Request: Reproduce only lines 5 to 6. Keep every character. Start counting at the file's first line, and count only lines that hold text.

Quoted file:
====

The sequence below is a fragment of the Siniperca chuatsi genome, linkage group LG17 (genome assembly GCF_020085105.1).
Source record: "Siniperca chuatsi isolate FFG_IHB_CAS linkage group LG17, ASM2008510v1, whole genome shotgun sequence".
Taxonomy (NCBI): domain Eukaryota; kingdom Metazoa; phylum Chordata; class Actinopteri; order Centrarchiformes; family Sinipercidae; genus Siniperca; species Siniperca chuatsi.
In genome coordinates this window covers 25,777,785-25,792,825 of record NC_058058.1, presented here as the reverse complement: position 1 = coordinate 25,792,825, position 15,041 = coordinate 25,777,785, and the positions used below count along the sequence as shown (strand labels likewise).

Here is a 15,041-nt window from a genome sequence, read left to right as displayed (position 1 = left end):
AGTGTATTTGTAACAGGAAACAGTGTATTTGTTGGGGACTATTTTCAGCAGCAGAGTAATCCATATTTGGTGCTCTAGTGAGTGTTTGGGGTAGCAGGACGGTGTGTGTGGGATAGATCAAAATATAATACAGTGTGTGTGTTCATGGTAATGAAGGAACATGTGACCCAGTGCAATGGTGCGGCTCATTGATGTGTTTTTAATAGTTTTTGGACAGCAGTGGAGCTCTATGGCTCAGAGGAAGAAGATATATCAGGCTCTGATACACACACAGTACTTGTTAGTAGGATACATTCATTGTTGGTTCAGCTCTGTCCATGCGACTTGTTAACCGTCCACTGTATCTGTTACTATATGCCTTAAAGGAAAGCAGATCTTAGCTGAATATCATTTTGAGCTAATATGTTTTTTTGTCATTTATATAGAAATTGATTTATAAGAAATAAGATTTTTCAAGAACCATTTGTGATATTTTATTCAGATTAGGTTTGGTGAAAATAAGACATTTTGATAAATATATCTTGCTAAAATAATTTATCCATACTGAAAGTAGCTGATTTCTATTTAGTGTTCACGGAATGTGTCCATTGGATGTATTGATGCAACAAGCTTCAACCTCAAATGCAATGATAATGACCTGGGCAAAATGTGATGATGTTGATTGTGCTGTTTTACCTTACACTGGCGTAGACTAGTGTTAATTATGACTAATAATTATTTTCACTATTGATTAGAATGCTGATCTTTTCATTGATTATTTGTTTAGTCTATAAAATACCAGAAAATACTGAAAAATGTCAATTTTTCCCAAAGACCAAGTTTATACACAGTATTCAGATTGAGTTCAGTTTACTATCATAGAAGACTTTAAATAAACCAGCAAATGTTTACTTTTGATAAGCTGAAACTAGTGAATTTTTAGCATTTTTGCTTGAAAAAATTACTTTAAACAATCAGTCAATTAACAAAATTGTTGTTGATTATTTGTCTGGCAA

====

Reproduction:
Here is a 15,041-nt window from a genome sequence, read left to right as displayed (position 1 = left end):
AGTGTATTTGTAACAGGAAACAGTGTATTTGTTGGGGACTATTTTCAGCAGCAGAGTAATCCATATTTGGTGCTCTAGTGAGTGTTTGGGGTAGCAGGACGGTGTGTGTGGGATAGATCAAAATATAATACAGTGTGTGTGTTCATGGTAATGAAGGAACATGTGACCCAGTGCAATGGTGCGGCTCATTGATGTGTTTTTAATAGTTTTTGGACAGCAGTGGAGCTCTATGGCTCAGAGGAAGAAGATATATCAGGCTCTGATACACACACAGTACTTGTTAGTAGGATACATTCATTGTTGGTTCAGCTCTGTCCATGCGACTTGTTAACCGTCCACTGTATCTGTTACTATATGCCTTAAAGGAAAGCAGATCTTAGCTGAATATCATTTTGAGCTAATATGTTTTTTTGTCATTTATATAGAAATTGATTTATAAGAAATAAGATTTTTCAAGAACCATTTGTGATATTTTATTCAGATTAGGTTTGGTGAAAATAAGACATTTTGATAAATATATCTTGCTAAAATAATTTATCCATACTGAAAGTAGCTGATTTCTATTTAGTGTTCACGGAATGTGTCCATTGGATGTATTGATGCAACAAGCTTCAACCTCAAATGCAATGATAATGACCTGGGCAAAATGTGATGATGTTGATTGTGCTGTTTTACCTTACACTGGCGTAGACTAGTGTTAATTATGACTAATAATTATTTTCACTATTGATTAGAATGCTGATCTTTTCATTGATTATTTGTTTAGTCTATAAAATACCAGAAAATACTGAAAAATGTCAATTTTTCCCAAAGACCAAGTTTATACACAGTATTCAGATTGAGTTCAGTTTACTATCATAGAAGACTTTAAATAAACCAGCAAATGTTTACTTTTGATAAGCTGAAACTAGTGAATTTTTAGCATTTTTGCTTGAAAAAATTACTTTAAACAATCAGTCAATTAACAAAATTGTTGTTGATTATTTGTCTGGCAA